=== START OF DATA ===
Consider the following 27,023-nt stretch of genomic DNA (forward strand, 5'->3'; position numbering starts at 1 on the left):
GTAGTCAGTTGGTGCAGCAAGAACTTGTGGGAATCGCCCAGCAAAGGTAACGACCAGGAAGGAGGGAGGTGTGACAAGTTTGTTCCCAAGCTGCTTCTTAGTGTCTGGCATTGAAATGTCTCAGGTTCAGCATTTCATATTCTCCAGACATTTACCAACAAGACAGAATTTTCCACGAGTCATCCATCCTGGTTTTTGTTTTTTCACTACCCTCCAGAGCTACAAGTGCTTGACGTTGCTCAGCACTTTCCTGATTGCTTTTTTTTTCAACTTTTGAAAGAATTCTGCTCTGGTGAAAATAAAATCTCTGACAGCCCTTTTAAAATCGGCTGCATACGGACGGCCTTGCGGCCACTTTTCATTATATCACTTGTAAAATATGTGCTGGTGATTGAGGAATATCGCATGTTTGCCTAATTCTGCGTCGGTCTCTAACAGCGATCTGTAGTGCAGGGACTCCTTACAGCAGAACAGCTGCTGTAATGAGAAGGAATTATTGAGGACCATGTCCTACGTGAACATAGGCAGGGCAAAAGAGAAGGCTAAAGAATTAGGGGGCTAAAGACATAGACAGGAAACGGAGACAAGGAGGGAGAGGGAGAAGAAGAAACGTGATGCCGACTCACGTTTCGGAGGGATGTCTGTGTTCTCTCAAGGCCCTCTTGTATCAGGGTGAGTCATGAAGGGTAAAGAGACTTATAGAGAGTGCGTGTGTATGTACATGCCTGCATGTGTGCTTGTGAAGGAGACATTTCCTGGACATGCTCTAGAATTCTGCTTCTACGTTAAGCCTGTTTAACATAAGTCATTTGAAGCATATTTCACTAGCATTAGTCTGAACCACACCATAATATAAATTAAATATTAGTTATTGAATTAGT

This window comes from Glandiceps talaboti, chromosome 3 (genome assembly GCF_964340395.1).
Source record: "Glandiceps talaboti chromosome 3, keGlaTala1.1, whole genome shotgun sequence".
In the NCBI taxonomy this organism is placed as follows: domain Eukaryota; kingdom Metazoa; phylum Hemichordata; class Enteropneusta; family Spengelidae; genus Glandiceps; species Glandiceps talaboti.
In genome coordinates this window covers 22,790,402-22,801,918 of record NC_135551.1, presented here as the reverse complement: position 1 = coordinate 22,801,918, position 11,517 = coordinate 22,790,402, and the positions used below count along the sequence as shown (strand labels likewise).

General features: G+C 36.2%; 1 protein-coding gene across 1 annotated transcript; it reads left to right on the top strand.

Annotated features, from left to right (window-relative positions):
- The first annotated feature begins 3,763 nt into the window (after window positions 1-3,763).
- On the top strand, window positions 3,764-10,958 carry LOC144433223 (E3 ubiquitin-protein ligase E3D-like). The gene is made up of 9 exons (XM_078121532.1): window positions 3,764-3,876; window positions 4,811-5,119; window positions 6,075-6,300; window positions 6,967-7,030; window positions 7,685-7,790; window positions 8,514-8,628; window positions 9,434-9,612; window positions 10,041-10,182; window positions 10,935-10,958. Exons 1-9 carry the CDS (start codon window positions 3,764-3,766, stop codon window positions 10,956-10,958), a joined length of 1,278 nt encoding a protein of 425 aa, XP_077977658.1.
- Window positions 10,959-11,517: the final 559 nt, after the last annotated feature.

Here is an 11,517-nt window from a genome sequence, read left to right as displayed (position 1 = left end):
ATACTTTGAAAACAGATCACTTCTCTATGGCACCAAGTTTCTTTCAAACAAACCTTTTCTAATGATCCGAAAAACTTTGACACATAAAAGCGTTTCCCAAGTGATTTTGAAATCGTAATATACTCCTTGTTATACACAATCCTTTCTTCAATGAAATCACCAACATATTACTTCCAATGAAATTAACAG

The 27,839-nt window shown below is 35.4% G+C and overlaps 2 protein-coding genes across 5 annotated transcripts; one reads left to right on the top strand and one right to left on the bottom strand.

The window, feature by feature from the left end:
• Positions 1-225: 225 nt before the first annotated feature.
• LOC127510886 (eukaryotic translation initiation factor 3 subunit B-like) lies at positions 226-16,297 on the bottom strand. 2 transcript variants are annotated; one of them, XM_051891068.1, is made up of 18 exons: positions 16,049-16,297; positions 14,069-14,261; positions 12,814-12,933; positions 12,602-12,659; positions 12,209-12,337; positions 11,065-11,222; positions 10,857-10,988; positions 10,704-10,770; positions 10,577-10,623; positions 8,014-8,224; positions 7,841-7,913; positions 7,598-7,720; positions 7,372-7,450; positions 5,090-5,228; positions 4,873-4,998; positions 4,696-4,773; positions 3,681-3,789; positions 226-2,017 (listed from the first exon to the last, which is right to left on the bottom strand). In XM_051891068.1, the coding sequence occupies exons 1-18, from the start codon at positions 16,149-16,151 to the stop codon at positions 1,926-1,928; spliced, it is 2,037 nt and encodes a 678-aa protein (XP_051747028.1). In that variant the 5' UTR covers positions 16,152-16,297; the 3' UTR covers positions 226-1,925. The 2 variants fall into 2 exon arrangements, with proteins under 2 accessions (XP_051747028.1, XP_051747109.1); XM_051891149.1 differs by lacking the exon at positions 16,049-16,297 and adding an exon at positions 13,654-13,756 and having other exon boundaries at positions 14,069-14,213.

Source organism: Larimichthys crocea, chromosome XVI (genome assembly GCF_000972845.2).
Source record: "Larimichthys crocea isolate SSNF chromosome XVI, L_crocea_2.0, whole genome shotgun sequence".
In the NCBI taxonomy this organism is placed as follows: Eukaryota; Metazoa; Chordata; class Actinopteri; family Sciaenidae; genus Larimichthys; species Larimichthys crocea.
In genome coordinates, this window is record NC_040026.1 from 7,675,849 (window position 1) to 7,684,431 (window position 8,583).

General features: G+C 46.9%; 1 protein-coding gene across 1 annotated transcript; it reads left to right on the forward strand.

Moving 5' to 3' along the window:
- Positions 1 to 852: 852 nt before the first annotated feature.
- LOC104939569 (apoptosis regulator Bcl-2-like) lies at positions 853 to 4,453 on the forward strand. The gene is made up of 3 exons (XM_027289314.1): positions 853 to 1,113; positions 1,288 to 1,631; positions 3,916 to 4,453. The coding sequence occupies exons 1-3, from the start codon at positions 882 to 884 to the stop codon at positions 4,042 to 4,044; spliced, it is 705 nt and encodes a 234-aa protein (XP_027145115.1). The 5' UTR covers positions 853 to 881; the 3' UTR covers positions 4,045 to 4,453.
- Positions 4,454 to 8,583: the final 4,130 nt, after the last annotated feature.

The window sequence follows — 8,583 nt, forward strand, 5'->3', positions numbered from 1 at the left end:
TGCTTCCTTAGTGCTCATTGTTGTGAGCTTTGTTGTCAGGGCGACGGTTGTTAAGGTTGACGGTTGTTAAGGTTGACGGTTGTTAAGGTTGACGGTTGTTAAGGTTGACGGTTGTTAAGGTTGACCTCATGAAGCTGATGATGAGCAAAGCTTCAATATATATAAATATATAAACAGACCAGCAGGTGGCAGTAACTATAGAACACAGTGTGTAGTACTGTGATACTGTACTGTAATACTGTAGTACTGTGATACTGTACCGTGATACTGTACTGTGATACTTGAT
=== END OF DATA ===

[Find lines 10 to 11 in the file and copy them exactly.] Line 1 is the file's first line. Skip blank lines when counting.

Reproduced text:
- On the top strand, window positions 3,764-10,958 carry LOC144433223 (E3 ubiquitin-protein ligase E3D-like). The gene is made up of 9 exons (XM_078121532.1): window positions 3,764-3,876; window positions 4,811-5,119; window positions 6,075-6,300; window positions 6,967-7,030; window positions 7,685-7,790; window positions 8,514-8,628; window positions 9,434-9,612; window positions 10,041-10,182; window positions 10,935-10,958. Exons 1-9 carry the CDS (start codon window positions 3,764-3,766, stop codon window positions 10,956-10,958), a joined length of 1,278 nt encoding a protein of 425 aa, XP_077977658.1.
- Window positions 10,959-11,517: the final 559 nt, after the last annotated feature.